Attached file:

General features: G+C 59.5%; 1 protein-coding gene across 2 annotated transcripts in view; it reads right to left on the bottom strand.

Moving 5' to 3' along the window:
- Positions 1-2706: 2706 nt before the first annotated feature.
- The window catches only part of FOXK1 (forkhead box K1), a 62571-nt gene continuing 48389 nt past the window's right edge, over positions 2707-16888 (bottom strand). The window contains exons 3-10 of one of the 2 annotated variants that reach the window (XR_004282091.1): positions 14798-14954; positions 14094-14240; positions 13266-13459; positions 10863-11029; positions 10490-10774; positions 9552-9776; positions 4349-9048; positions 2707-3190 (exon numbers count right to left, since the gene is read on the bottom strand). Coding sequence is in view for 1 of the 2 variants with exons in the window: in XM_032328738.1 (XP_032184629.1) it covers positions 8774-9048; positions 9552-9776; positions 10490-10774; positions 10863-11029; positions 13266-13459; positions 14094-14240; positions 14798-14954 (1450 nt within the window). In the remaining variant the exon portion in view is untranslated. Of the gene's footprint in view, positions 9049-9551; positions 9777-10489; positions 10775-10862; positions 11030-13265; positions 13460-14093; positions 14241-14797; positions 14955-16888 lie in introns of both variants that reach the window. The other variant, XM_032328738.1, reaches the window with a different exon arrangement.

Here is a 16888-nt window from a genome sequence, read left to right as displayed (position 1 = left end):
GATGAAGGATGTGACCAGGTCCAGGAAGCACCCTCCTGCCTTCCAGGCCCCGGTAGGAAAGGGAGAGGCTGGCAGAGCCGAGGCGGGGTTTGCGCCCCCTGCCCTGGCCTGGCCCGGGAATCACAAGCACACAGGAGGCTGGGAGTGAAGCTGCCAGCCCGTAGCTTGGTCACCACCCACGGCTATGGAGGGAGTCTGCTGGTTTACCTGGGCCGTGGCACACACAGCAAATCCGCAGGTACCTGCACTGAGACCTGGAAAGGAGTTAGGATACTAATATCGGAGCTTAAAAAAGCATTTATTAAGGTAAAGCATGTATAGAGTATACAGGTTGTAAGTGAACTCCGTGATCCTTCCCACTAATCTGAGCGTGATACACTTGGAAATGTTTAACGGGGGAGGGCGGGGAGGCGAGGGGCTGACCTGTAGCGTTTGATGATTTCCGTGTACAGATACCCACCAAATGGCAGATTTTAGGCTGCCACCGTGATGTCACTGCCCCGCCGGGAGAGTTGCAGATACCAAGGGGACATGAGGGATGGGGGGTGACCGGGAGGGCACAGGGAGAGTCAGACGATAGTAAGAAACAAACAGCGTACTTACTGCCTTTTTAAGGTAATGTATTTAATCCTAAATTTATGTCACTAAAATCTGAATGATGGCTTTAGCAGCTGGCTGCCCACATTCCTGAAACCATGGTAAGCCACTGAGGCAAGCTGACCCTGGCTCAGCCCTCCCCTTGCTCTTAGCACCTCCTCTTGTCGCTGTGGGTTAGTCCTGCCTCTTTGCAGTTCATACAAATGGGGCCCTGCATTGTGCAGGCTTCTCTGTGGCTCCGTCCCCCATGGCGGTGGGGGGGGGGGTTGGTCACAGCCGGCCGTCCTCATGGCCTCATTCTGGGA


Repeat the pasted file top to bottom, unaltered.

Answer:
General features: G+C 59.5%; 1 protein-coding gene across 2 annotated transcripts in view; it reads right to left on the bottom strand.

Moving 5' to 3' along the window:
- Positions 1-2706: 2706 nt before the first annotated feature.
- The window catches only part of FOXK1 (forkhead box K1), a 62571-nt gene continuing 48389 nt past the window's right edge, over positions 2707-16888 (bottom strand). The window contains exons 3-10 of one of the 2 annotated variants that reach the window (XR_004282091.1): positions 14798-14954; positions 14094-14240; positions 13266-13459; positions 10863-11029; positions 10490-10774; positions 9552-9776; positions 4349-9048; positions 2707-3190 (exon numbers count right to left, since the gene is read on the bottom strand). Coding sequence is in view for 1 of the 2 variants with exons in the window: in XM_032328738.1 (XP_032184629.1) it covers positions 8774-9048; positions 9552-9776; positions 10490-10774; positions 10863-11029; positions 13266-13459; positions 14094-14240; positions 14798-14954 (1450 nt within the window). In the remaining variant the exon portion in view is untranslated. Of the gene's footprint in view, positions 9049-9551; positions 9777-10489; positions 10775-10862; positions 11030-13265; positions 13460-14093; positions 14241-14797; positions 14955-16888 lie in introns of both variants that reach the window. The other variant, XM_032328738.1, reaches the window with a different exon arrangement.

Here is a 16888-nt window from a genome sequence, read left to right as displayed (position 1 = left end):
GATGAAGGATGTGACCAGGTCCAGGAAGCACCCTCCTGCCTTCCAGGCCCCGGTAGGAAAGGGAGAGGCTGGCAGAGCCGAGGCGGGGTTTGCGCCCCCTGCCCTGGCCTGGCCCGGGAATCACAAGCACACAGGAGGCTGGGAGTGAAGCTGCCAGCCCGTAGCTTGGTCACCACCCACGGCTATGGAGGGAGTCTGCTGGTTTACCTGGGCCGTGGCACACACAGCAAATCCGCAGGTACCTGCACTGAGACCTGGAAAGGAGTTAGGATACTAATATCGGAGCTTAAAAAAGCATTTATTAAGGTAAAGCATGTATAGAGTATACAGGTTGTAAGTGAACTCCGTGATCCTTCCCACTAATCTGAGCGTGATACACTTGGAAATGTTTAACGGGGGAGGGCGGGGAGGCGAGGGGCTGACCTGTAGCGTTTGATGATTTCCGTGTACAGATACCCACCAAATGGCAGATTTTAGGCTGCCACCGTGATGTCACTGCCCCGCCGGGAGAGTTGCAGATACCAAGGGGACATGAGGGATGGGGGGTGACCGGGAGGGCACAGGGAGAGTCAGACGATAGTAAGAAACAAACAGCGTACTTACTGCCTTTTTAAGGTAATGTATTTAATCCTAAATTTATGTCACTAAAATCTGAATGATGGCTTTAGCAGCTGGCTGCCCACATTCCTGAAACCATGGTAAGCCACTGAGGCAAGCTGACCCTGGCTCAGCCCTCCCCTTGCTCTTAGCACCTCCTCTTGTCGCTGTGGGTTAGTCCTGCCTCTTTGCAGTTCATACAAATGGGGCCCTGCATTGTGCAGGCTTCTCTGTGGCTCCGTCCCCCATGGCGGTGGGGGGGGGGGTTGGTCACAGCCGGCCGTCCTCATGGCCTCATTCTGGGA